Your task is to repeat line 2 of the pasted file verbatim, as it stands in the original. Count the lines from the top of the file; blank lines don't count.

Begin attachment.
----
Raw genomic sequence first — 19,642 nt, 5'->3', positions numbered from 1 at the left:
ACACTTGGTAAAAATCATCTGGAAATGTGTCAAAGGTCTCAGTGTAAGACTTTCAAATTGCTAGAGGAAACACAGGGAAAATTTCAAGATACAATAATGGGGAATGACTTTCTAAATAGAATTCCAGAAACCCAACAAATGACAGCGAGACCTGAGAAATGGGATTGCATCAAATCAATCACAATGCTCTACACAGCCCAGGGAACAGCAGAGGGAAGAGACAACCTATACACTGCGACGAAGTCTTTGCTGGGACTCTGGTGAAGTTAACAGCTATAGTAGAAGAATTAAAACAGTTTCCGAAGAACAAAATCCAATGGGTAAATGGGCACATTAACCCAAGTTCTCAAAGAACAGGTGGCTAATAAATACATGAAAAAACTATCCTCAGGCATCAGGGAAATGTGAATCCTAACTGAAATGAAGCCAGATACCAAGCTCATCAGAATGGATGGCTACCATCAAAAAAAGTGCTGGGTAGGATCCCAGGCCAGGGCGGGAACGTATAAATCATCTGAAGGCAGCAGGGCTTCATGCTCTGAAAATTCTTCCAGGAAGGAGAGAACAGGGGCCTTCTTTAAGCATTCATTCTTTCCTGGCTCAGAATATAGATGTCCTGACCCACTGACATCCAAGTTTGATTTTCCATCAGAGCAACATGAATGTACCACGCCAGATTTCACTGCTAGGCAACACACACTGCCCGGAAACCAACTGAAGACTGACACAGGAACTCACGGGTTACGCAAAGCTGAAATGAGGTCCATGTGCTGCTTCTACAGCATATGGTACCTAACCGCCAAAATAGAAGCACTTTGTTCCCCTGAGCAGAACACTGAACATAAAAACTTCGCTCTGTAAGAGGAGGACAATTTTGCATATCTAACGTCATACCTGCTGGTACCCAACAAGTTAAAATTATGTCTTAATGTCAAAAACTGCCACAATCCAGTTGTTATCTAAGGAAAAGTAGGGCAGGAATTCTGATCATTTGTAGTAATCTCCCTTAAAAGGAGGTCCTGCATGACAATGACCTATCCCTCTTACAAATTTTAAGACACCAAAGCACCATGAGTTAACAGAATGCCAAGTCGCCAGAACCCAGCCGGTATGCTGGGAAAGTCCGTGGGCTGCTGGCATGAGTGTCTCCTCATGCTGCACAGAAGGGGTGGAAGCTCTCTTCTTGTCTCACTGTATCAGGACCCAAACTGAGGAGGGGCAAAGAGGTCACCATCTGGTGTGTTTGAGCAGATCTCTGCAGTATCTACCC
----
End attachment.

ACACTTGGTAAAAATCATCTGGAAATGTGTCAAAGGTCTCAGTGTAAGACTTTCAAATTGCTAGAGGAAACACAGGGAAAATTTCAAGATACAATAATGGGGAATGACTTTCTAAATAGAATTCCAGAAACCCAACAAATGACAGCGAGACCTGAGAAATGGGATTGCATCAAATCAATCACAATGCTCTACACAGCCCAGGGAACAGCAGAGGGAAGAGACAACCTATACACTGCGACGAAGTCTTTGCTGGGACTCTGGTGAAGTTAACAGCTATAGTAGAAGAATTAAAACAGTTTCCGAAGAACAAAATCCAATGGGTAAATGGGCACATTAACCCAAGTTCTCAAAGAACAGGTGGCTAATAAATACATGAAAAAACTATCCTCAGGCATCAGGGAAATGTGAATCCTAACTGAAATGAAGCCAGATACCAAGCTCATCAGAATGGATGGCTACCATCAAAAAAAGTGCTGGGTAGGATCCCAGGCCAGGGCGGGAACGTATAAATCATCTGAAGGCAGCAGGGCTTCATGCTCTGAAAATTCTTCCAGGAAGGAGAGAACAGGGGCCTTCTTTAAGCATTCATTCTTTCCTGGCTCAGAATATAGATGTCCTGACCCACTGACATCCAAGTTTGATTTTCCATCAGAGCAACATGAATGTACCACGCCAGATTTCACTGCTAGGCAACACACACTGCCCGGAAACCAACTGAAGACTGACACAGGAACTCACGGGTTACGCAAAGCTGAAATGAGGTCCATGTGCTGCTTCTACAGCATATGGTACCTAACCGCCAAAATAGAAGCACTTTGTTCCCCTGAGCAGAACACTGAACATAAAAACTTCGCTCTGTAAGAGGAGGACAATTTTGCATATCTAACGTCATACCTGCTGGTACCCAACAAGTTAAAATTATGTCTTAATGTCAAAAACTGCCACAATCCAGTTGTTATCTAAGGAAAAGTAGGGCAGGAATTCTGATCATTTGTAGTAATCTCCCTTAAAAGGAGGTCCTGCATGACAATGACCTATCCCTCTTACAAATTTTAAGACACCAAAGCACCATGAGTTAACAGAATGCCAAGTCGCCAGAACCCAGCCGGTATGCTGGGAAAGTCCGTGGGCTGCTGGCATGAGTGTCTCCTCATGCTGCACAGAAGGGGTGGAAGCTCTCTTCTTGTCTCACTGTATCAGGACCCAAACTGAGGAGGGGCAAAGAGGTCACCATCTGGTGTGTTTGAGCAGATCTCTGCAGTATCTACCC